Other efforts underway are the publishing of a newsletter highlighting issues, programs, etc. which directly address "small business" concerns. The GSBAC newsletter will be distributed to businesses throughout the State. In addition, the Council is in the process of developing a Web site on the Internet to provide information about the Council and its members, as well as information on State agency programs and services available to the small business community and how to access them.

The Council's co-chairmen are Joseph Harpie, Vice President at First City Bank in Newington, and Michael Martinez, President of Martinez & Associates, an information technology firm located in Hartford. From the small business community, Harpie and Martinez are joined by the following additional members of the Council: Lisa Arenberg, Advanced Placement, Inc., Milford; Ralph Biondi, Biondi and Rosengrant; M. Edward Fenton, Fenton Group, Wethersfield; Murray Gerber, Prototype & Plastic Mold Co., Middletown; Mary Gentry, Gentry & Associates, North Haven; Brendan Grady, Dollar Dry Dock, West Hartford; Mark Hyner, Whyco Chromium Co., Thomaston; Thomas Kellogg, Business Lenders, Inc., Hartford; and Carlos Lopez, Luis of Hartford, Hartford.

Also, Bobi Molchan, R.C. Knox and Company, Inc., Hartford; Shaw Mudge, Jr., Shaw Mudge & Co., Shelton; Rosalie Renfrew, Access Research, Inc., Windsor; Thomas Reynolds, Reynolds & Rowella, Ridgefield; Marcia Rogers, Smaller Manufactures Association of CT, Waterbury; Warren Ruppar, Independent Insurance Agents of Connecticut, Inc., Wethersfield; Kenneth Savino, Savino, Sturrock & Sullivan, East Hartford; Edward Seder, Shetucket Iron & Metal Co., Norwich; Carmen Vacalebre, C. Vac Enterprises, Waterbury; and Joel Young, Olympus Industrial, Middletown, Commissioner Peter Ellef, Department of Economic and Community Development, represents the State as a Council member, and Adam Ney, CT Business and Industry association, attends GSBAC meetings as a guest.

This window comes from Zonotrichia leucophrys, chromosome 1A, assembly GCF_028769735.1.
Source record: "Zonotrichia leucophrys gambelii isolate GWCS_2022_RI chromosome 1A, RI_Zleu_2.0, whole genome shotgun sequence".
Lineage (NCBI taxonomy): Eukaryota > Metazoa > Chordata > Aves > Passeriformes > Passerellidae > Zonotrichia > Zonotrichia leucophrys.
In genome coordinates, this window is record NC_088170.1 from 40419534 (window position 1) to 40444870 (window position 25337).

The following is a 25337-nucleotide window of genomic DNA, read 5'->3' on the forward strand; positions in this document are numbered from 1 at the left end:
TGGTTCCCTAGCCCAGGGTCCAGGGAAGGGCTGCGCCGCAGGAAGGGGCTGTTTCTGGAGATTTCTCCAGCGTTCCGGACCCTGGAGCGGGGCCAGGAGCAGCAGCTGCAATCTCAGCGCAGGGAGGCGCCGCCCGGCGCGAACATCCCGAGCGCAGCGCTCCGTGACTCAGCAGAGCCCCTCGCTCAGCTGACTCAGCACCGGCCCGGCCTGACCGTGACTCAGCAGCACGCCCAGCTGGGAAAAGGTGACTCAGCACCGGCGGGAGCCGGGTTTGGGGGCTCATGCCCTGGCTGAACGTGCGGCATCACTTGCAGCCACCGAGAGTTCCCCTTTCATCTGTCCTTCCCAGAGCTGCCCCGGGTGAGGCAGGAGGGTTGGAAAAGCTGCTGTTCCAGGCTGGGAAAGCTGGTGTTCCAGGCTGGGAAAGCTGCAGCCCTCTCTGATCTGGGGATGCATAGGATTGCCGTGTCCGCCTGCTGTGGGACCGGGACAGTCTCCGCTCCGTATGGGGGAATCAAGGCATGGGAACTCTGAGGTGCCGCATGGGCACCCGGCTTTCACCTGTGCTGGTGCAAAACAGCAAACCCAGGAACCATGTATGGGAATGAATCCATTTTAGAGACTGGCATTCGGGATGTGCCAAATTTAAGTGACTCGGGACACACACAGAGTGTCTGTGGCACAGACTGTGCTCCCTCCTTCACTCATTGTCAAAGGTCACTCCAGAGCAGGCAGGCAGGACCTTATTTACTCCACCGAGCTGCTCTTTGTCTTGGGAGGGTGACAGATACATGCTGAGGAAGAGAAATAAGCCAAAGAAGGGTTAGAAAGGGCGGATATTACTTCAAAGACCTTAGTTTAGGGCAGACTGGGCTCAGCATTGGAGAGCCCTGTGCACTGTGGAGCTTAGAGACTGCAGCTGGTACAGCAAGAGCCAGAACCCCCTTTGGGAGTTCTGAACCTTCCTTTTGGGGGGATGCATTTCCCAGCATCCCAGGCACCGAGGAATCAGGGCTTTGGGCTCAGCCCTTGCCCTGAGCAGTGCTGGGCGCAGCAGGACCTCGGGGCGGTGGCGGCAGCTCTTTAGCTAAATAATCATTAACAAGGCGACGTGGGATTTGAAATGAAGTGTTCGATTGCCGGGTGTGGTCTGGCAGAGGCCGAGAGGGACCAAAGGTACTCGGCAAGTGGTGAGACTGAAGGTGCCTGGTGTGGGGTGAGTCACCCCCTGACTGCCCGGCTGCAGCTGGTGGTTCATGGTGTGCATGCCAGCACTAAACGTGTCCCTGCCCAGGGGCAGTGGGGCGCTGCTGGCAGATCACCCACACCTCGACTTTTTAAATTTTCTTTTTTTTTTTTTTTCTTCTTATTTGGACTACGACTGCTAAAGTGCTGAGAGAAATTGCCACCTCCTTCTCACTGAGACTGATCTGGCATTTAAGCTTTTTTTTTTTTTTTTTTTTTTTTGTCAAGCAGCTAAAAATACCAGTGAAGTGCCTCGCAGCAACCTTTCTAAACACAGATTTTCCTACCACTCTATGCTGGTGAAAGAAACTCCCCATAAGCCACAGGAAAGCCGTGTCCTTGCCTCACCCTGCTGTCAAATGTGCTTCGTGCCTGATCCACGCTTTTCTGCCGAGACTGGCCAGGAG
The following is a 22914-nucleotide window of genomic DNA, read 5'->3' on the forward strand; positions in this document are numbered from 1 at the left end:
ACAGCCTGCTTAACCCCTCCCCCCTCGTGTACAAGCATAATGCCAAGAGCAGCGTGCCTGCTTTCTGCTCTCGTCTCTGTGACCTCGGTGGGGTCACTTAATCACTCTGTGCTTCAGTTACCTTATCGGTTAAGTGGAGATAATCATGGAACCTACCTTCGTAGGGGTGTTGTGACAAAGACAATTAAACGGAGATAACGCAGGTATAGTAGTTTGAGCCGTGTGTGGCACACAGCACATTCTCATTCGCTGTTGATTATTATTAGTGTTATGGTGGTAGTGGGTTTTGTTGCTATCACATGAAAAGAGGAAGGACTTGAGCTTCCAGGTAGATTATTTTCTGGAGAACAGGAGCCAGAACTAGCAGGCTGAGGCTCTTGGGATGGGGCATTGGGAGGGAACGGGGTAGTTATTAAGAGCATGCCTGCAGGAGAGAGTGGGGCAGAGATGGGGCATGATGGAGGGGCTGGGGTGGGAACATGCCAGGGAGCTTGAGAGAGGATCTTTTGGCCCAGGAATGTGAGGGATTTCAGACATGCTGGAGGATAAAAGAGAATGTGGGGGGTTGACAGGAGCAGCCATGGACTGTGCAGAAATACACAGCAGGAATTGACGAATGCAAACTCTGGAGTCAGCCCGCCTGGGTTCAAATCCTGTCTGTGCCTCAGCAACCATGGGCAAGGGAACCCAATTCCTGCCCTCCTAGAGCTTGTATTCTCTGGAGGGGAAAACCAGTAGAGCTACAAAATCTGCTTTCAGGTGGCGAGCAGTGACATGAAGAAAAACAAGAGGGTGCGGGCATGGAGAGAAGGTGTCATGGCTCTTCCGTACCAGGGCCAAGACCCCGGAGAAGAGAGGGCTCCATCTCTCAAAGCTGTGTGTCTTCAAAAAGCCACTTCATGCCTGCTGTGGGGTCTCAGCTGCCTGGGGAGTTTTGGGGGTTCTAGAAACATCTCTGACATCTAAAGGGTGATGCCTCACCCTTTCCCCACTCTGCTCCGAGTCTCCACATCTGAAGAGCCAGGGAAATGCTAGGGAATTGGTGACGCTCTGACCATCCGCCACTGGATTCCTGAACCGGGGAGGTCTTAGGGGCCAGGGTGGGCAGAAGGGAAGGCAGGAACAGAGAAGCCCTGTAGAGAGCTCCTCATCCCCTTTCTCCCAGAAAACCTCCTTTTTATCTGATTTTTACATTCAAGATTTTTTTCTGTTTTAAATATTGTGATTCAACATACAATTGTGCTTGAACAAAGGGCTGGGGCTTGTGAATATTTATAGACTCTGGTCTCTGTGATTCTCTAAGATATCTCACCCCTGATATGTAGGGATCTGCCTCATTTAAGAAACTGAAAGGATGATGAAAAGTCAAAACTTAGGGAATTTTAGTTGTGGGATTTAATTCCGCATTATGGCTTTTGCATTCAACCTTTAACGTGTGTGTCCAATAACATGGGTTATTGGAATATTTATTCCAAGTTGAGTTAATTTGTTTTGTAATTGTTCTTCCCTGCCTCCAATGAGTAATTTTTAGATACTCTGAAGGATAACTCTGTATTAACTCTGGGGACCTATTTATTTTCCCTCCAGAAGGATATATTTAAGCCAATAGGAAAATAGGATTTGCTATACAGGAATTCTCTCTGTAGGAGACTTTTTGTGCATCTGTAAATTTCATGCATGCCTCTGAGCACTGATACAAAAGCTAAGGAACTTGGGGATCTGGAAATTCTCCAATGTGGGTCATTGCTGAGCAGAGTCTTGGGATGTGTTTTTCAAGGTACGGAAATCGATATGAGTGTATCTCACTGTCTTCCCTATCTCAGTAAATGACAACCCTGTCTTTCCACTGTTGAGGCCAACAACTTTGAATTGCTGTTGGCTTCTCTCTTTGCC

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Housing Update
June: housing permits increase

The Connecticut Department of Economic and Community Development announced that Connecticut communities authorized 886 new housing units in June 1997, a 29.5% increase compared to June 1996 when 684 were authorized.

The Department further indicated that the 886 units permitted in June 1997 represent an increase of 6% from the 836 units permitted in May 1997, and that the year-to-date permits are up 32.6% from 3,481 through June 1996, to 4,616 through June 1997.

Reports from municipal officials throughout the state indicate that New Haven County showed the greatest percentage increase in June compared to the same month a year ago: 107.1%, followed by Tolland County with a 30.6% increase.

New Haven County documented the largest number of new, authorized units in June with 292. Hartford County followed with 158 units and Fairfield County had 150 units. East Haven led all Connecticut communities with 87 units, followed by Cheshire with 61, and Danbury with 24.

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Economic weather bulletin: blue skies with few clouds?